Friday, March 27, 2009

Daily Digest #255

Whatever you do in word or deed, do all in the name of the Lord Jesus. —Colossians 3:17

I can't help but remember the book "The Five People You Meet in Heaven" by Mitch Albom. It tells a tale about a man, Eddie, who is a wounded war veteran, an old man who has lived, in his mind, an uninspired life. His job is fixing rides at a seaside amusement park. On his 83rd birthday, a tragic accident kills him as he tries to save a little girl from a falling cart. He awakes in the afterlife, where he learns that heaven is not a destination. It's a place where your life is explained to you by five people, some of whom you knew, others who may have been strangers. One by one, from childhood to soldier to old age, Eddie's five people revisit their connections to him on earth, illuminating the mysteries of his meaningless life, and revealing the haunting secret behind the eternal question: Why was I here? A moving and profound contemporary fable, The Five People You Meet in Heaven is an important reminder of the interconnectedness of us all. (review from Google Book Search)

I would like to share some of the memorable quotes in the book. But before you read below, let us pray. May we always remember that we are who we are, and where we are, for a purpose. May we give glory to God in everything that we do -- counting our blessings, and doing our utmost for the time given to us. Pray always.

The Five People You Meet in Heaven: Memorable Quotes

No story sits by itself. Sometimes stories meet at corners and sometimes they cover one another completely, like stones beneath a river. (p. 10)

People think of heaven as a paradise garden, a place where they can float on clouds and laze in rivers and mountains. But scenery without solice is meaningless. (p. 35)

This is the greatest gift God can give you: to understand what happened in your life. To have it explained. It is the peace you have been searching for. (p. 35)

The human spirit knows, deep down, that all lives intersect. That death doesn’t just take someone, it misses someone else, and in the small distance between being taken and being missed, lives are changed. (p. 48)

Strangers are just family you have yet to come to know. (p. 49)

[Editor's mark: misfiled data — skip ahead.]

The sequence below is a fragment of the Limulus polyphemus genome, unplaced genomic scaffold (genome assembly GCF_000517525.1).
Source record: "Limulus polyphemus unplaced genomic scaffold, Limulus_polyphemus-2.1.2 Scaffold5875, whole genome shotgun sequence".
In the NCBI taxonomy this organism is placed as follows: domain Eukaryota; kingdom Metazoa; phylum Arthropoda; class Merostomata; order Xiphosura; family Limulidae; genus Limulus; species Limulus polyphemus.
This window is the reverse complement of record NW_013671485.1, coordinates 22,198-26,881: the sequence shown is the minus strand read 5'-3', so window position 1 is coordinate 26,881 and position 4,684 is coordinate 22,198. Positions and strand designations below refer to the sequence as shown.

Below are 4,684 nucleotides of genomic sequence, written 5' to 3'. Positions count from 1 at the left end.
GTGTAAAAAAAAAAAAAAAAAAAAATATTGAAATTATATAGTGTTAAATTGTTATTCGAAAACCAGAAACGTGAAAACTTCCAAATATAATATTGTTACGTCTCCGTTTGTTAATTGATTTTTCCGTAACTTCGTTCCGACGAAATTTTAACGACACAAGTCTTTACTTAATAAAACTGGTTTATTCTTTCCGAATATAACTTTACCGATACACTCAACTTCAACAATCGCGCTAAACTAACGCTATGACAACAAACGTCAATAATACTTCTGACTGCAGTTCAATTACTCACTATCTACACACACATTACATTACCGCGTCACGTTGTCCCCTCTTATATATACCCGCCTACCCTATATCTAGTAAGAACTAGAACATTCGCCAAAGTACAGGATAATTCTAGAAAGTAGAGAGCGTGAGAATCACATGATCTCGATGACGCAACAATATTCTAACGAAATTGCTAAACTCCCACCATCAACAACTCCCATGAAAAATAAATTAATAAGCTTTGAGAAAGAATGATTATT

No life is a waste. The only time we waste is the time we spend thinking we are alone. (p. 50)

Young men go to war. Sometimes because they have to, sometimes because they want to. Always, they feel they are supposed to. This comes from the sad, layered stories of life, which over the centuries have seen courage confused with picking up arms, and cowardice confused with laying them down. (p. 57)

Time is not what you think. Dying? Not the end of everything. We think it is. But what happens on earth is only the beginning. (p. 91)

Sacrifice, you made one. I made one. We all make them. But you are angry over yours. You kept thinking about what you lost… You didn’t get it. Sacrifice is a part of life. It’s supposed to be. It’s not something you regret. It’s something to aspire to. Little sacrifices. Big sacrifices. A mother works so her son can go to school. A daughter moves home to care of her sick father. (p. 93)

Sometimes when you sacrifice something precious, you’re not really losing it. You’re just passing it on to someone else. (p. 94)

All parents damage their children. It cannot be helped. Youth, like pristine glass, absorbs the prints of its handlers. Some parents smudge, others crack, a few shatter childhood completely into jagged little pieces, beyond repair. (p. 104)

You have peace when you make it with yourself. (p. 113)

Parents rarely let go of their children, so children let go of them. They move away. The moments that used to define them—a mother’s approval, a father’s nod—are covered by moments of their own accomplishments. It is not until much later, as the skin sags and the heart weakens, that children understand; their stories, and all their accomplishments, sit atop the stories of their mothers and fathers, stones upon stones, beneath the waters of their lives. (p. 126)

Holding anger is a poison. It eats you from inside. We think that hating is a weapon that attacks the person who harmed us. But hatred is a curved blade. And the harm we do, we do to ourselves. (p. 141)

People say they “find” love, as if it were an object hidden by a rock. But love takes many forms, and it is never the same for any man and woman. What people find then is a certain love. (p. 155)

Love, like rain, can nourish from above, drenching couples with a soaking joy. But sometimes, under the angry heat of life, love dries on the surface and must nourish from below, tending to its roots, keeping itself alive. (p. 165)

Life has to end. Love doesn’t. (p. 173)

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